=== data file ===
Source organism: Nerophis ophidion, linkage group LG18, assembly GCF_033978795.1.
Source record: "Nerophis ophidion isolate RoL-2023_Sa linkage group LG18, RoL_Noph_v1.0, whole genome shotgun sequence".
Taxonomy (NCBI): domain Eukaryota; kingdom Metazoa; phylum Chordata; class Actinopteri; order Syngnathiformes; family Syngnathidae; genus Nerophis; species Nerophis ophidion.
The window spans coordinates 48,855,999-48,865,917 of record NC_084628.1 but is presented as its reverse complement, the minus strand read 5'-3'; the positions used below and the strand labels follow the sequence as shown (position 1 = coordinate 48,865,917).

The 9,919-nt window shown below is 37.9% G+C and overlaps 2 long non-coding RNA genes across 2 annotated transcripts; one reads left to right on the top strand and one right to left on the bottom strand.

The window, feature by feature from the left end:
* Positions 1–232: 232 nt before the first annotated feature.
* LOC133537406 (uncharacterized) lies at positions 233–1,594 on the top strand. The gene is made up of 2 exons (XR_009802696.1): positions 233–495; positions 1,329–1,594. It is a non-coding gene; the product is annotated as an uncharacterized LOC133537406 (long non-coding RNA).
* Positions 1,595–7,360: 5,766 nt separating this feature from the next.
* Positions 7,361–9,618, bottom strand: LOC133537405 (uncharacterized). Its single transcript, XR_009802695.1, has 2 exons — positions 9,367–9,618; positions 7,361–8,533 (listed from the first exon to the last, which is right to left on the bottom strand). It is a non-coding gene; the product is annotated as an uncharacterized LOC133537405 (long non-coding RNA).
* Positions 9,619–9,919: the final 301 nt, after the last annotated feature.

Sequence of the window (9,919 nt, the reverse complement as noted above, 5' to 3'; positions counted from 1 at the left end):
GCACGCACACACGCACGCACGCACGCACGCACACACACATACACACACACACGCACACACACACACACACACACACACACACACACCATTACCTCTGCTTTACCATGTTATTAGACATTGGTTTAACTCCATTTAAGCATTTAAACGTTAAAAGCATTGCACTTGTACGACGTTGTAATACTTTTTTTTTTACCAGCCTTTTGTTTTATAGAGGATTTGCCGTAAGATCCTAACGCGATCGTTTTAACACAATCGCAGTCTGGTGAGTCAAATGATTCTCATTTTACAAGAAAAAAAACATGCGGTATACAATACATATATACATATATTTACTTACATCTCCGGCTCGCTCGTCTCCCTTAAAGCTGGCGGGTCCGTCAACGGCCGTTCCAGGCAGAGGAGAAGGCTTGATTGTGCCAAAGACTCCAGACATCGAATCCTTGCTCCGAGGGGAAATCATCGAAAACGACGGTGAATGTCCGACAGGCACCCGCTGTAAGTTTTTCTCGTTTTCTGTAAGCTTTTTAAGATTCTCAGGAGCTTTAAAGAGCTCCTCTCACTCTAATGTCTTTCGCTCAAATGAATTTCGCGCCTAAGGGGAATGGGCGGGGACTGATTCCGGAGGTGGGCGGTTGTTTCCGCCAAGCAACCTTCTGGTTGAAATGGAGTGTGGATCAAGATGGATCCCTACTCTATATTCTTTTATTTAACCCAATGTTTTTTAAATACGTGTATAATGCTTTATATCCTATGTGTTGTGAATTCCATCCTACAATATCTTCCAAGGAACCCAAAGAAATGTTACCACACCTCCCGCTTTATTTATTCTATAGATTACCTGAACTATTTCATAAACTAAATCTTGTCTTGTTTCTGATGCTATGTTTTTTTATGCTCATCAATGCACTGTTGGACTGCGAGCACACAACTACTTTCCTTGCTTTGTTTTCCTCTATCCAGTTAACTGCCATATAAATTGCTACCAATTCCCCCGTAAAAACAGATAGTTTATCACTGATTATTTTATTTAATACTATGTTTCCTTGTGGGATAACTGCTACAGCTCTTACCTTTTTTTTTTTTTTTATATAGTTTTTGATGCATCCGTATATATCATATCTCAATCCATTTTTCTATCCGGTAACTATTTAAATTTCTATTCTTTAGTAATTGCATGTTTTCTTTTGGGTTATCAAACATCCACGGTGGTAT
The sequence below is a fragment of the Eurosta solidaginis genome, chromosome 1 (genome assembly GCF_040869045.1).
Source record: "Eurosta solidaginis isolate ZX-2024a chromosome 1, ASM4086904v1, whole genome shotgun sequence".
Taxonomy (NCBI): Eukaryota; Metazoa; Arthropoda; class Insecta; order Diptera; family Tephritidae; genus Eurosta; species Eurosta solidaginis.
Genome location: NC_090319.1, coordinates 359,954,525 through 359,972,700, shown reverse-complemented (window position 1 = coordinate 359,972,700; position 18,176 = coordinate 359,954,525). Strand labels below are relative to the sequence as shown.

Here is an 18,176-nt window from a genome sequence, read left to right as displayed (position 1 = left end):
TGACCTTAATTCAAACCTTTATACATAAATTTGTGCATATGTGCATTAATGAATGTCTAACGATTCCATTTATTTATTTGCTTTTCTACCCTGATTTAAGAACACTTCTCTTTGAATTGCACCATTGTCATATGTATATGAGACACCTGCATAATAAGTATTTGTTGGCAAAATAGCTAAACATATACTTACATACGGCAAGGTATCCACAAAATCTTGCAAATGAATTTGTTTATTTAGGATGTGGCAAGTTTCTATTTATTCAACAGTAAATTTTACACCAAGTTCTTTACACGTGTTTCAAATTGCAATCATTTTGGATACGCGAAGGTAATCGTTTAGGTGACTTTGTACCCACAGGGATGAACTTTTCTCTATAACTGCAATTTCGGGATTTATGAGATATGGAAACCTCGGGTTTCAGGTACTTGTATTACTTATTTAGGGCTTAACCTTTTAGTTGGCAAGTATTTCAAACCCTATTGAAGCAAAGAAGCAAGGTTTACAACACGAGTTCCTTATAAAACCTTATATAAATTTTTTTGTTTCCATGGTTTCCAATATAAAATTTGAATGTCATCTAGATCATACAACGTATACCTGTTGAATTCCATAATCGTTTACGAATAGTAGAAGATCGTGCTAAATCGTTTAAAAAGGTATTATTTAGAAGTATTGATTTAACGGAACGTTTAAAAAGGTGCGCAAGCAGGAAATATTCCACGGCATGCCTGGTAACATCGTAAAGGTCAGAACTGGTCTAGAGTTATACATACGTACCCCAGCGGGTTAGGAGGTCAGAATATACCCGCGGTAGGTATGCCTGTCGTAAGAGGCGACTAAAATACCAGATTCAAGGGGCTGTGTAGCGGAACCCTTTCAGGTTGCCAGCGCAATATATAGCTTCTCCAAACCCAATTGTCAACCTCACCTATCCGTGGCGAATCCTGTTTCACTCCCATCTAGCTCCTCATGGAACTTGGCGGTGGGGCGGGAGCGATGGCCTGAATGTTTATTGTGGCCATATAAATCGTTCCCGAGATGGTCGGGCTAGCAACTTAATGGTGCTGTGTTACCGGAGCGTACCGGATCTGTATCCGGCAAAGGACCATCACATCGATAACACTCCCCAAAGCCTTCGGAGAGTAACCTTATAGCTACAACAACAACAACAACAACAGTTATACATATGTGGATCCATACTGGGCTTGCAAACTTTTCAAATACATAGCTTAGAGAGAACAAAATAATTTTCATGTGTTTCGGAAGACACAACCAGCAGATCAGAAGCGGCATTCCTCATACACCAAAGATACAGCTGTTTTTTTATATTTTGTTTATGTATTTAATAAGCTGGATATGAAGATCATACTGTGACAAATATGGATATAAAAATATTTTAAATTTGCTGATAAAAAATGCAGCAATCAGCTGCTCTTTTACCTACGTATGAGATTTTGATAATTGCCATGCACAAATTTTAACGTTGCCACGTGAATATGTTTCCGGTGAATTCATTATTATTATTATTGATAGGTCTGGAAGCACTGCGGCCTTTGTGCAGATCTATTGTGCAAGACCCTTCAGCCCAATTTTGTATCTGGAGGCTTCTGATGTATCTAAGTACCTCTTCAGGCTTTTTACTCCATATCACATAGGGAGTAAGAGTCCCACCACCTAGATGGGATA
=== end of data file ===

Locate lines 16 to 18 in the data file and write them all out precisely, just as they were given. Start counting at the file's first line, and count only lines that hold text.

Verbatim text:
Taxonomy (NCBI): Eukaryota; Metazoa; Arthropoda; class Insecta; order Diptera; family Tephritidae; genus Eurosta; species Eurosta solidaginis.
Genome location: NC_090319.1, coordinates 359,954,525 through 359,972,700, shown reverse-complemented (window position 1 = coordinate 359,972,700; position 18,176 = coordinate 359,954,525). Strand labels below are relative to the sequence as shown.

Here is an 18,176-nt window from a genome sequence, read left to right as displayed (position 1 = left end):